Sun, 11/23/2014 - 03:16

Posted by Kelly Toughill on November 07, 2012

Kelly Toughill talks with OpenFile CEO Wilf Dinnick about what has happened since the online start-up ceased publication nearly six weeks ago, the lessons he has learned and the new partnerships he hopes to pursue for OpenFile moving forward.

Related storyOpenFile suspends publication to prepare for upcoming changes

 

The bank accounts of OpenFile are frozen and freelancers still haven’t been paid, but founder Wilf Dinnick says the innovative journalism network will return in 2013 – or before.

“People have counted us out very early and I would say we are still working really hard to figure this out in the best way,” Dinnick said.

OpenFile stopped publishing Sept. 28 for what Dinnick called a “pause” for a “few weeks.” Almost six weeks later, many employees – including editor-in-chief John Ferri – have found other jobs, the site is still silent and auditors are still reviewing the company’s books. In a wide-ranging interview with J-Source, Dinnick talked about what what OpenFile learned in its first 30 months, and how it will focus on custom content and corporate Canada in the future.

The importance of keeping accurate financial records was one clear lesson.

“Things were a bit of a mess in the bookkeeping and we have to solve that obviously,” said Dinnick, who blamed money problems on growth and on an ambitious promise to pay freelancers within 30 days.

“Too fast growth, too much. We spent too much money too fast.”

Most of the outstanding bills are $100 and $200 for individual blog posts, said Dinnick, but 10 freelancers are each owed more than $500. Dinnick said auditors have physically removed all of the books from OpenFile offices, so he couldn’t look up how much money the company owes overall, or how many freelancers are waiting for payment.

“We hope to have that money released very soon, probably in the next few weeks, but again it is up to an auditor when that is done and when the accounts are loosened and I can write those checks.”

The biggest lesson, said Dinnick, was that the audience is better at directing content than journalists. OpenFile was built on the premise that readers should suggest stories, not journalists. The website allowed readers to register and then suggest a story; OpenFile editors then assigned the story to a professional journalist.

Reader-suggested stories always drew more traffic than stories thought up by a reporter or editor, said Dinnick, but OpenFile sometimes lost site of its mandate to follow readers, and tried to lead them instead.

“We were chasing stories that weren’t our expertise. We became more of a traditional publisher. That’s what I’m trying to avoid right now.”

OpenFile’s audience connection can be measured several ways. The news site operated in six cities before it stopped publication. On average, readers suggested three to four stories a day – fewer than one story per city per day. On the other hand, traffic to the site was strong and the amount of time spent by readers on the site was extraordinary. In its last 80 days of publication, readers clicked on stories roughly a million times, said Dinnick, and each visitor stayed an average of six to eight minutes. That is much longer spent on site than the average for an online news portal. The next generation of OpenFile will abolish the registration system, said Dinnick, to make it easier for readers to suggest stories.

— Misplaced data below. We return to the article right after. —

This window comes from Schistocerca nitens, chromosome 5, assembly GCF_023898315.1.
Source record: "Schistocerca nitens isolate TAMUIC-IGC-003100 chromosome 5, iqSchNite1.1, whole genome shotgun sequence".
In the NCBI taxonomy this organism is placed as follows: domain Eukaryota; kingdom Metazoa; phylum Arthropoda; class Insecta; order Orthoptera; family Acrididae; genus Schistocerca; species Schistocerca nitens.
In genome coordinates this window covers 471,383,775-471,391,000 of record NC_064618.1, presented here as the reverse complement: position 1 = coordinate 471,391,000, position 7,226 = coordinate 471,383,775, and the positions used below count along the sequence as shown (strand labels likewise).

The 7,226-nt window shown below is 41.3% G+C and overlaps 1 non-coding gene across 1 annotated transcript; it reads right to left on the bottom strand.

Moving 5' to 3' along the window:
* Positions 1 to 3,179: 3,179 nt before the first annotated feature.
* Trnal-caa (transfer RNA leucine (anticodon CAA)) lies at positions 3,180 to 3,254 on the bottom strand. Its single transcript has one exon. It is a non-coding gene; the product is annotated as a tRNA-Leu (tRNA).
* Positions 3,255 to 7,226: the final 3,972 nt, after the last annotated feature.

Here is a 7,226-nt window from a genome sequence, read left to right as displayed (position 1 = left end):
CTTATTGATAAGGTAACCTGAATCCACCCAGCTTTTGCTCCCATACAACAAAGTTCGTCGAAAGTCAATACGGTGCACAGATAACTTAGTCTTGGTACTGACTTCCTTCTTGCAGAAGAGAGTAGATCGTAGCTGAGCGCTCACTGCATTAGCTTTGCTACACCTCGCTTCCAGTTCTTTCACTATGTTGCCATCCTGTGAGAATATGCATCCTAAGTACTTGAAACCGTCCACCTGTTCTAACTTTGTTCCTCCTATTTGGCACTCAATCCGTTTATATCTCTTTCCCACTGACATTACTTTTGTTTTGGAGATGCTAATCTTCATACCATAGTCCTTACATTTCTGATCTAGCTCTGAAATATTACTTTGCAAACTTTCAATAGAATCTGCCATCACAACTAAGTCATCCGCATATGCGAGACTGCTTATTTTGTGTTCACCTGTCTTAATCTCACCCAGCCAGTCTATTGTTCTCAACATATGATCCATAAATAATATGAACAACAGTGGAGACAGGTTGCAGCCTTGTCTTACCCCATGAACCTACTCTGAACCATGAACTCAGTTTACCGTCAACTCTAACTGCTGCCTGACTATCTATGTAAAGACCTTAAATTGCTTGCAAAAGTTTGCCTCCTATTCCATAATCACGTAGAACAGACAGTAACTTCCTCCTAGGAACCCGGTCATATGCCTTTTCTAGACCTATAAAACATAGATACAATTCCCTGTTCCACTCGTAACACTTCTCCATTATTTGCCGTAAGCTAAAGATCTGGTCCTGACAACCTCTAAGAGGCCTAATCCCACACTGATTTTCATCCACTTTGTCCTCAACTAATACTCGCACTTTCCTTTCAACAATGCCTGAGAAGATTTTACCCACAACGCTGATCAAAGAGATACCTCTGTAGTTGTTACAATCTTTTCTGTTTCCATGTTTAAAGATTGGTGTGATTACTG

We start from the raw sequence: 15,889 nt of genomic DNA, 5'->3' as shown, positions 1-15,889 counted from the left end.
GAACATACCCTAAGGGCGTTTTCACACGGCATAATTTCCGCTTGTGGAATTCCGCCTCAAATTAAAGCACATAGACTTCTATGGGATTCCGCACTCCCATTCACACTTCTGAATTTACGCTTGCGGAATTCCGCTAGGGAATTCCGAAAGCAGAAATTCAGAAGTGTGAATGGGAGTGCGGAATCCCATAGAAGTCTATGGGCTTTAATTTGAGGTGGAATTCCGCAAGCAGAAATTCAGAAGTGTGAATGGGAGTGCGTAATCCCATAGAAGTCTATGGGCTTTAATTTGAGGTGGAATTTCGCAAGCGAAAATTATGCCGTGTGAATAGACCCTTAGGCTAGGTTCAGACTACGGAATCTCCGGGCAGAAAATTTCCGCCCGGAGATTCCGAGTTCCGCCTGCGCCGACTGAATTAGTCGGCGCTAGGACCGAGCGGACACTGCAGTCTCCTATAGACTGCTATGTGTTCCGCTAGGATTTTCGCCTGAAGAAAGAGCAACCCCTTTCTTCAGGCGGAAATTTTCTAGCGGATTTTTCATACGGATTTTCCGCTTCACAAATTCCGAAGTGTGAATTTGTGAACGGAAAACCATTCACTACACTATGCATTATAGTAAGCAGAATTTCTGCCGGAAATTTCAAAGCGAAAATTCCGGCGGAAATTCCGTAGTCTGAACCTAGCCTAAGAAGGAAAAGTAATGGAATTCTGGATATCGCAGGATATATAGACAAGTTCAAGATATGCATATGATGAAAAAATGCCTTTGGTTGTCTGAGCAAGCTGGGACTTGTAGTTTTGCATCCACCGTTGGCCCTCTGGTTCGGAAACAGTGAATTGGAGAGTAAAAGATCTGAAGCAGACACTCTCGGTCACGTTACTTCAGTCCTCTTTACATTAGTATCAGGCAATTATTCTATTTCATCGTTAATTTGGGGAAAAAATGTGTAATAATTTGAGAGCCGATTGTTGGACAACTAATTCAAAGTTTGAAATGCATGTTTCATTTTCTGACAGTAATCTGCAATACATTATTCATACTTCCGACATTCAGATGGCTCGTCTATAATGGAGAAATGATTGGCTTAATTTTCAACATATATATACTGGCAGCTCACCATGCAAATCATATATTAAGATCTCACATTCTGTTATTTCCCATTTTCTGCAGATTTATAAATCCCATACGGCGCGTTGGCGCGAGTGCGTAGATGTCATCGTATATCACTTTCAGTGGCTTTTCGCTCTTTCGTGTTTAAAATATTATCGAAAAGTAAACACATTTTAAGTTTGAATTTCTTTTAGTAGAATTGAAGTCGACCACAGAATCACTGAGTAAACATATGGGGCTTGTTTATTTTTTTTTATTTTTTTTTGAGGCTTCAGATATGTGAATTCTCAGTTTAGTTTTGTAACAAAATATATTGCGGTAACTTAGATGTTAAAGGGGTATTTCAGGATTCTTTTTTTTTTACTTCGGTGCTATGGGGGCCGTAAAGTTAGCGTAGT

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OpenFile’s focus on custom content and corporate brands

The biggest shift for OpenFile in the future may be the emphasis on serving corporate brands instead of just Canadian communities.

OpenFile is pursuing custom content deals in which it would provide stories for websites of media companies, consumer brands and other corporations. Dinnick said the Openforum site by American Express and the Coke 2020 Youtube videos are examples of the direction OpenFile is heading.

“What the brands want is to participate with the audience,” said Dinnick. “They would like those suggested stories.”

Dinnick also hopes to sell stories to major media companies in Canada and the United States, particularly custom content that is directly sponsored by advertisers. OpenFile sold content to the Ottawa Citizen and Postmedia before it went on hiatus, as well as DX3 Canada.

“We are producing content at a third of the cost of the newspaper,” said Dinnick. “And for the first time in publishing history, the content is just as good.”

Dinnick is looking for two things: clients for OpenFile content and a new media partner with an established sales force.

He said he has been talking for a month with two US media companies about investing in OpenFile.

“We want to find a strategic partner, someone who has sales channels.  When we look at growing OpenFile, I don’t want to invest heavily in my own sales network. That’s ridiculous for us.”

In the meantime, the first task is to pay the bills.

“When people say when is OpenFile going to come up and start again, I can’t in good conscience get OpenFile started again and hire people until we have everything balanced out.”

Dinnick said he hopes to have the accounting issues resolved within a month, but isn’t making any promises about when freelancers will be paid or when the news organization will relaunch.

“It’s like juggling 13 balls and all of them could fall or one of them could fall, I have no idea. One thing I have to say about this experience; running a start-up is like being punched in the face every day. You have to wait to see what’s going to hit you next.”

 

 

J-Source and ProjetJ are publications of the Canadian Journalism Project, a venture among post-secondary journalism schools and programs across Canada, led by Ryerson University, Université Laval and Carleton University and supported by a group of donors.